Dolnick offers glimpses into the state’s earliest great cities: Sacramento and San Francisco. A disgruntled Easterner described 1850s San Francisco as “steaming, boiling, seething, reeking.” The city had its share of debauchery, with bordellos and gambling dens lining the main streets, not tucked away in alleys. With a 30-to-1 gender imbalance — which would not equalize until 1950 — the state now known for sexiness and glamour was once overwhelmed by rich, rambunctious men. But the cities supported more than just vice. “California needed everything and had nothing,” so businesses that supplied the gold fields often made more money than did the miners themselves. Levi Strauss is but the most famous example.

As California’s urban economies sprang to life, miners wanted ever more — and had the funds to reach ever deeper into “pay dirt” once placer deposits were exhausted. Dolnick identifies the Gold Rush’s turning point as the moment when prospecting ceased to be an individualistic, artisanal trade and became exclusively a large-scale, capital-intensive corporate pursuit. The “hugely effective but startlingly wasteful” process of shearing through hillsides with water cannons was known as “hydraulicking.” If anyone thought it was a bad idea at the time, Dolnick cites no objections. (John Muir, observing several decades later, reportedly admired the miners’ geomorphic process for its “glacier-like” power; though he revered the high peaks, he regarded the foothills as fair game.)

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The Rush says little about environmental policy, urban planning, or laws that governed these adventures — because there effectively were none.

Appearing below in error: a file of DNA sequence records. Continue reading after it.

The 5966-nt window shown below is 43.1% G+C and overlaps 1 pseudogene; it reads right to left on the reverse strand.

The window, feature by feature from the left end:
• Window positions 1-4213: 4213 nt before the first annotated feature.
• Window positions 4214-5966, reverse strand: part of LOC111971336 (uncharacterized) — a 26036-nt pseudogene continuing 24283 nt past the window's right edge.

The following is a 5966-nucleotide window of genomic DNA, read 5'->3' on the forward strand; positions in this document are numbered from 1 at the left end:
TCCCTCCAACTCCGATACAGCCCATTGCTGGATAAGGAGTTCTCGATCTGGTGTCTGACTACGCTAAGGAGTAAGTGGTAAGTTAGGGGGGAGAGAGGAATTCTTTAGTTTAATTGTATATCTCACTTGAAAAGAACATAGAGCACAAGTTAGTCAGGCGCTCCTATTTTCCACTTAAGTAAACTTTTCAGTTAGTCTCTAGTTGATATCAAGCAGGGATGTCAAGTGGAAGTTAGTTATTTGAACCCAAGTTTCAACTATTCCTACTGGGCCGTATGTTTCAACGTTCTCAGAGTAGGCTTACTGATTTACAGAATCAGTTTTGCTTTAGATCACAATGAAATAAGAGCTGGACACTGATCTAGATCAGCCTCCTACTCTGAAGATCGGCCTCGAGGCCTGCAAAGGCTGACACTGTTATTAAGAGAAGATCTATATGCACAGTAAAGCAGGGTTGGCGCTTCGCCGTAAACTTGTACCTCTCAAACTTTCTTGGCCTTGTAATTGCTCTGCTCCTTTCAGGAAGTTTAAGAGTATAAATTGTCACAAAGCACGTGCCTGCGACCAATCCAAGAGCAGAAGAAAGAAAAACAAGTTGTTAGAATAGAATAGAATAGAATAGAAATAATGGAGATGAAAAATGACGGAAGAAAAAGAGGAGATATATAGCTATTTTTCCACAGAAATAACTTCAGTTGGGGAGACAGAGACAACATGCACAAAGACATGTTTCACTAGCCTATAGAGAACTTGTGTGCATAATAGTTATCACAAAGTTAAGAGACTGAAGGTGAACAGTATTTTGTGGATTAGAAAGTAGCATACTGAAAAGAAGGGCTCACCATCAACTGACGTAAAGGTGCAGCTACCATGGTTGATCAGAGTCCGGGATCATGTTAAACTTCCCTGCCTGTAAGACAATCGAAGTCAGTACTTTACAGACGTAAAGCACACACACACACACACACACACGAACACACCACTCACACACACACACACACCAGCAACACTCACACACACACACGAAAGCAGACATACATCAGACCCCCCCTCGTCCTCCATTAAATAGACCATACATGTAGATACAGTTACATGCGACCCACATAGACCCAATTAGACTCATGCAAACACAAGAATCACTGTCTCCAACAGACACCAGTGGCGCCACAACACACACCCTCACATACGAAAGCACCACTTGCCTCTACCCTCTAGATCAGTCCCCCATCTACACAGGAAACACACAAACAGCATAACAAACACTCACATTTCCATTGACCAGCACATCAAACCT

Mexico ceded California through the Treaty of Guadalupe Hidalgo, signed nine days after Sutter’s Mill discovery. But it didn’t gain statehood for two more years — the very interval in which all hell broke loose. “California was open to all comers, a free-for-all competition with no rules, no authorities, [and] no taxes,” writes Dolnick. He describes some of the vigilante justice that sprang up among miners. But he does not explain how exactly the territory of California functioned, nor how mining claims were enforced. Freedom may have been California’s greatest commodity.

As ancient as the history of the Gold Rush may be — especially by California standards — parallels between contemporary California and infant California are eerily strong. Extraction maintains a prominent role in the state’s economy. (Several cities voted on ballot measures related to fracking just recently.) Meanwhile, Dolnick compares the daring of the prospectors to that of today’s Silicon Valley hopefuls. “In the East […] to fail in business was to suffer a humiliation that could last a lifetime.” California, then as now, is one of the few places in the world where failure commonly warrants celebration.

We can’t tell whether Dolnick’s gilded perspective on the state has been recolored by Google. But then he quotes an observer of post-rush California: “Nobody was bored […]. At twenty they are experienced in business, embark in vast enterprises, take partners as experienced as themselves, and go to pieces with as much splendor as their neighbors.” That was Rudyard Kipling, writing in 1890.